We make them every second, minute, hour, and day. Some of them are conscious, and others not.
The cycle rinses and repeats daily, like a never-ending wheel at play. They can be as small as what choice of words we want to use when expressing ourselves to as big as planning for our goals of the future.
Although humans have always been fascinated by how we make decisions, the actual study of decision science has only come around in the last few decades. This is quite interesting considering just how important decision-making is in our everyday lives.
A paper on decision making by Damasio et al, expresses the importance of decision-making best:
“Although decision making is an activity that is almost as exclusively human as language itself, its neurobiological components have not been studied until the end of the twentieth century, which is comparatively much later than the investigation of the biology of language”
Living in oceans of data
Despite the rapid changes in our society, we are still learning to understand the inner workings of our mind, uncovering what it means to be human and make decisions correctly.
With the advent of big data, however, we have an opportunity to dig deeper into the unknowns of our mind faster, better, and more accurately than ever before.
But to see how all this data can help us make decisions better, we need to first look at just how much data is being produced.
According to Forbes, in 2018, it was estimated,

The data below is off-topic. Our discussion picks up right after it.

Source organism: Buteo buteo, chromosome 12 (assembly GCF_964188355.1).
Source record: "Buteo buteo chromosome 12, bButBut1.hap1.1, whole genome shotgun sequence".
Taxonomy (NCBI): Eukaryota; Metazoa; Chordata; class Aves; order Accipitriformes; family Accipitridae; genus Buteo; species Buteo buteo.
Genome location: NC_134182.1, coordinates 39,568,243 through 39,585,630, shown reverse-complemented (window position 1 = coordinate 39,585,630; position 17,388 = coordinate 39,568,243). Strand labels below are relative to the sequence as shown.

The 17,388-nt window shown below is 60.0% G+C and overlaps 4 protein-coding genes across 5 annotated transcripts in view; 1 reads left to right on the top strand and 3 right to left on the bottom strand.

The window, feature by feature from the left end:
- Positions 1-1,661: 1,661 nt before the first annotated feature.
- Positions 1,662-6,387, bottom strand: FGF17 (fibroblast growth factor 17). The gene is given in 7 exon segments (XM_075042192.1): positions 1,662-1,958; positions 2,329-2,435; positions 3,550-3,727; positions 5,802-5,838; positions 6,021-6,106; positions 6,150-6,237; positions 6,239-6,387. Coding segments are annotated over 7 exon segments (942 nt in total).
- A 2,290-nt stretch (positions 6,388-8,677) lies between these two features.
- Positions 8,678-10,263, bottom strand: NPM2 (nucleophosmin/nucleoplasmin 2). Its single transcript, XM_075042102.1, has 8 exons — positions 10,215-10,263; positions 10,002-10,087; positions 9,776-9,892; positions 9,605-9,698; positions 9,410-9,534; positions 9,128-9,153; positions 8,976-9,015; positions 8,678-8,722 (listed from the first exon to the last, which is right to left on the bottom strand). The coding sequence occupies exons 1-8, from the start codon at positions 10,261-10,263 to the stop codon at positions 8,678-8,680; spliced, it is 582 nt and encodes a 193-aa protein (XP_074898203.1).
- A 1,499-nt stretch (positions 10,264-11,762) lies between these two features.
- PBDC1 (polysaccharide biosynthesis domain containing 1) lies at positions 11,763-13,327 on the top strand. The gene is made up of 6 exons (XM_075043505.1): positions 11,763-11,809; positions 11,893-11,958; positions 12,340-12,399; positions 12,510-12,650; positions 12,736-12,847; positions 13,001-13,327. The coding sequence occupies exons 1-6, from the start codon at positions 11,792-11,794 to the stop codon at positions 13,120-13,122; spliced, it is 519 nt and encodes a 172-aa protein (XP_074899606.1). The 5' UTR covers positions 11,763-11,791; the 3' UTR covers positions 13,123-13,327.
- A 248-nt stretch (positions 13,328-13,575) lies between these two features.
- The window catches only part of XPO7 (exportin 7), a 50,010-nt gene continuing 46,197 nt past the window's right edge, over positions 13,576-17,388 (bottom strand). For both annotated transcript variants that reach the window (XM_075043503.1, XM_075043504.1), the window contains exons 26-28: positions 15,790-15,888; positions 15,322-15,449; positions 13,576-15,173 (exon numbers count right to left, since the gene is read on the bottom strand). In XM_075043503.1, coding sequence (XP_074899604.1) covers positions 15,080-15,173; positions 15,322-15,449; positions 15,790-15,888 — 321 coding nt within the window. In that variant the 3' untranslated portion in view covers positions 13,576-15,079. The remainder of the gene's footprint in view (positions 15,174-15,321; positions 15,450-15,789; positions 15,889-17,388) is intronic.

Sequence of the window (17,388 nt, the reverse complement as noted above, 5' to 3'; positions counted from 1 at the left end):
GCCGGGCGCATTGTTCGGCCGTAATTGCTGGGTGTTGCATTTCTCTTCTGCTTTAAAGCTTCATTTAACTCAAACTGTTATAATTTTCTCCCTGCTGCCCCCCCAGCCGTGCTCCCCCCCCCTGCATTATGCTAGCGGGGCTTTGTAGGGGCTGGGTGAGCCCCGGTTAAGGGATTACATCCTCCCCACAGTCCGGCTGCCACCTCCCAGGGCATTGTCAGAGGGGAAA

“there are 2.5 quintillion bytes of data created each day at our current pace, with 90 percent of the data in the world generated over the last two years.”
Additionally, the World Economic Forum mentioned that mankind was expected to have reached 44 zettabytes by 2020, and if this number stands to be correct, there will be 40 times more bytes than there are stars in our observable universe. Now that is a whole lot of data.
To give a bit of context into just how big a zettabyte truly is, it’s important to break this down a bit. Using an explanation made by data scientist Kirill Eremenko, we’ll first look at a single letter.
We can assume that letter takes up about one byte of data. If we were to look at about 1000 letters, that’d take up about a single page of a small book, we cam assume that’d amount to roughly one kilobyte of data.
Zooming out from there, we can estimate that a 500-page, double-sided book would hold enough letters of data to equate to roughly 1 mb.
Now if we were to zoom out further, let’s take a look at something as massive as the Amazon rainforest.
There are roughly about 400 billion trees there. If we were to take those trees, chop them down, make them into paper and thus fill each page with letters of text, we could probably get two terabytes of data. You multiply that by 1000, and you have a single exabyte.
The rise of data science
So now that you have a rough idea of how much a single exabyte is, lets come back to all the data being made in our world.
In 2010 alone (just 12 years ago), we had created roughly 1200 exabytes of data, or roughly 1-2 zettabytes. In Dec 2020, it was forecasted that the total amount of data created, captured, copied, and consumed in the world was reaching 65 zettabytes. And by 2025, its expected that we will have a whopping 175 zettabytes of data worldwide.